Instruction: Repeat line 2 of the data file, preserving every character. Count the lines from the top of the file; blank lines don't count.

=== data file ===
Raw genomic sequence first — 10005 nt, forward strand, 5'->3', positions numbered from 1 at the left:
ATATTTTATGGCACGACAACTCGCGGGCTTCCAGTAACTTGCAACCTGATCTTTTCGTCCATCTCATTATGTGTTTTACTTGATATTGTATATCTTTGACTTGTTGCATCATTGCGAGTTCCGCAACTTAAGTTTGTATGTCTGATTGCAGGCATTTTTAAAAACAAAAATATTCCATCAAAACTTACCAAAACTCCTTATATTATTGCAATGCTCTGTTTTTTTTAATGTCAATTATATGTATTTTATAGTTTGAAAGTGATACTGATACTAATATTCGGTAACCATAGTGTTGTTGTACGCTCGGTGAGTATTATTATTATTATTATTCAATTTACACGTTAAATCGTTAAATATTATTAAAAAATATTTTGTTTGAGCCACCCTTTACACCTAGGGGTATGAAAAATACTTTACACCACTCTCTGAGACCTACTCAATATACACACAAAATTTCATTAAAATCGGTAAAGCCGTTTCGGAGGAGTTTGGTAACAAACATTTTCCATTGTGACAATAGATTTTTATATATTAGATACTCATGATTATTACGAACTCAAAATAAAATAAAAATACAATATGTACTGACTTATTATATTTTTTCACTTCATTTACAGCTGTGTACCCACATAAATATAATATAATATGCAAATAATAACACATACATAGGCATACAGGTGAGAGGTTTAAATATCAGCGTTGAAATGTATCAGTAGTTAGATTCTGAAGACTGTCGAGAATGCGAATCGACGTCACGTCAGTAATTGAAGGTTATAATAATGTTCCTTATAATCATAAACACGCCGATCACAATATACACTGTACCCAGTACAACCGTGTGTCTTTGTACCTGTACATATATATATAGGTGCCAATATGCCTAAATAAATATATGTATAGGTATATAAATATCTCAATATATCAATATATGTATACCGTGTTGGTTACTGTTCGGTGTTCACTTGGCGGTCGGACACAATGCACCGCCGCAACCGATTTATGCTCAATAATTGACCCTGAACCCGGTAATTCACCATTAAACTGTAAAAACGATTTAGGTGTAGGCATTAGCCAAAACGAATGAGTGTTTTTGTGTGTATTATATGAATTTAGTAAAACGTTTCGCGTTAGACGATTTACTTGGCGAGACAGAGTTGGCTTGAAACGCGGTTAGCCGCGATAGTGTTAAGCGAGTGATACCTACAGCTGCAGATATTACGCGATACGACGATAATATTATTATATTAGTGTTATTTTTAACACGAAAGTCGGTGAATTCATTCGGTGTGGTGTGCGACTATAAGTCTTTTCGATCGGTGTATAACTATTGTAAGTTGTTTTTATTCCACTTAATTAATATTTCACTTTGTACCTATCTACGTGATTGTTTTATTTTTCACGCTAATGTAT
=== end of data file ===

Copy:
ATATTTTATGGCACGACAACTCGCGGGCTTCCAGTAACTTGCAACCTGATCTTTTCGTCCATCTCATTATGTGTTTTACTTGATATTGTATATCTTTGACTTGTTGCATCATTGCGAGTTCCGCAACTTAAGTTTGTATGTCTGATTGCAGGCATTTTTAAAAACAAAAATATTCCATCAAAACTTACCAAAACTCCTTATATTATTGCAATGCTCTGTTTTTTTTAATGTCAATTATATGTATTTTATAGTTTGAAAGTGATACTGATACTAATATTCGGTAACCATAGTGTTGTTGTACGCTCGGTGAGTATTATTATTATTATTATTCAATTTACACGTTAAATCGTTAAATATTATTAAAAAATATTTTGTTTGAGCCACCCTTTACACCTAGGGGTATGAAAAATACTTTACACCACTCTCTGAGACCTACTCAATATACACACAAAATTTCATTAAAATCGGTAAAGCCGTTTCGGAGGAGTTTGGTAACAAACATTTTCCATTGTGACAATAGATTTTTATATATTAGATACTCATGATTATTACGAACTCAAAATAAAATAAAAATACAATATGTACTGACTTATTATATTTTTTCACTTCATTTACAGCTGTGTACCCACATAAATATAATATAATATGCAAATAATAACACATACATAGGCATACAGGTGAGAGGTTTAAATATCAGCGTTGAAATGTATCAGTAGTTAGATTCTGAAGACTGTCGAGAATGCGAATCGACGTCACGTCAGTAATTGAAGGTTATAATAATGTTCCTTATAATCATAAACACGCCGATCACAATATACACTGTACCCAGTACAACCGTGTGTCTTTGTACCTGTACATATATATATAGGTGCCAATATGCCTAAATAAATATATGTATAGGTATATAAATATCTCAATATATCAATATATGTATACCGTGTTGGTTACTGTTCGGTGTTCACTTGGCGGTCGGACACAATGCACCGCCGCAACCGATTTATGCTCAATAATTGACCCTGAACCCGGTAATTCACCATTAAACTGTAAAAACGATTTAGGTGTAGGCATTAGCCAAAACGAATGAGTGTTTTTGTGTGTATTATATGAATTTAGTAAAACGTTTCGCGTTAGACGATTTACTTGGCGAGACAGAGTTGGCTTGAAACGCGGTTAGCCGCGATAGTGTTAAGCGAGTGATACCTACAGCTGCAGATATTACGCGATACGACGATAATATTATTATATTAGTGTTATTTTTAACACGAAAGTCGGTGAATTCATTCGGTGTGGTGTGCGACTATAAGTCTTTTCGATCGGTGTATAACTATTGTAAGTTGTTTTTATTCCACTTAATTAATATTTCACTTTGTACCTATCTACGTGATTGTTTTATTTTTCACGCTAATGTAT